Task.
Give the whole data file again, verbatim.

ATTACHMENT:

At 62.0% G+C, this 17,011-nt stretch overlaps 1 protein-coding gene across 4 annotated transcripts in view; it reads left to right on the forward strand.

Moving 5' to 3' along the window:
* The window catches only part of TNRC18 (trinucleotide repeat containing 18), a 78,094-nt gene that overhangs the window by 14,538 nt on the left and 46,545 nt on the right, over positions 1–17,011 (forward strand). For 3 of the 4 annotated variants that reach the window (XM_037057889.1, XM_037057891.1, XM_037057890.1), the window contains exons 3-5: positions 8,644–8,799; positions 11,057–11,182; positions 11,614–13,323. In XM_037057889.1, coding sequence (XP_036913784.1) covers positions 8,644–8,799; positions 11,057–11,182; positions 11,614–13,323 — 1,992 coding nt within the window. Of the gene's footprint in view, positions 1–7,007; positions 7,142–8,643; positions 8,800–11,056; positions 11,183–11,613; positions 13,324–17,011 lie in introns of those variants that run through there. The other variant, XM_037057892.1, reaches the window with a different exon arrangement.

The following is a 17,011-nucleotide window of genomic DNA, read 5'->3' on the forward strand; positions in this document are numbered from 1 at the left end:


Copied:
At 62.0% G+C, this 17,011-nt stretch overlaps 1 protein-coding gene across 4 annotated transcripts in view; it reads left to right on the forward strand.

Moving 5' to 3' along the window:
* The window catches only part of TNRC18 (trinucleotide repeat containing 18), a 78,094-nt gene that overhangs the window by 14,538 nt on the left and 46,545 nt on the right, over positions 1–17,011 (forward strand). For 3 of the 4 annotated variants that reach the window (XM_037057889.1, XM_037057891.1, XM_037057890.1), the window contains exons 3-5: positions 8,644–8,799; positions 11,057–11,182; positions 11,614–13,323. In XM_037057889.1, coding sequence (XP_036913784.1) covers positions 8,644–8,799; positions 11,057–11,182; positions 11,614–13,323 — 1,992 coding nt within the window. Of the gene's footprint in view, positions 1–7,007; positions 7,142–8,643; positions 8,800–11,056; positions 11,183–11,613; positions 13,324–17,011 lie in introns of those variants that run through there. The other variant, XM_037057892.1, reaches the window with a different exon arrangement.

The following is a 17,011-nucleotide window of genomic DNA, read 5'->3' on the forward strand; positions in this document are numbered from 1 at the left end: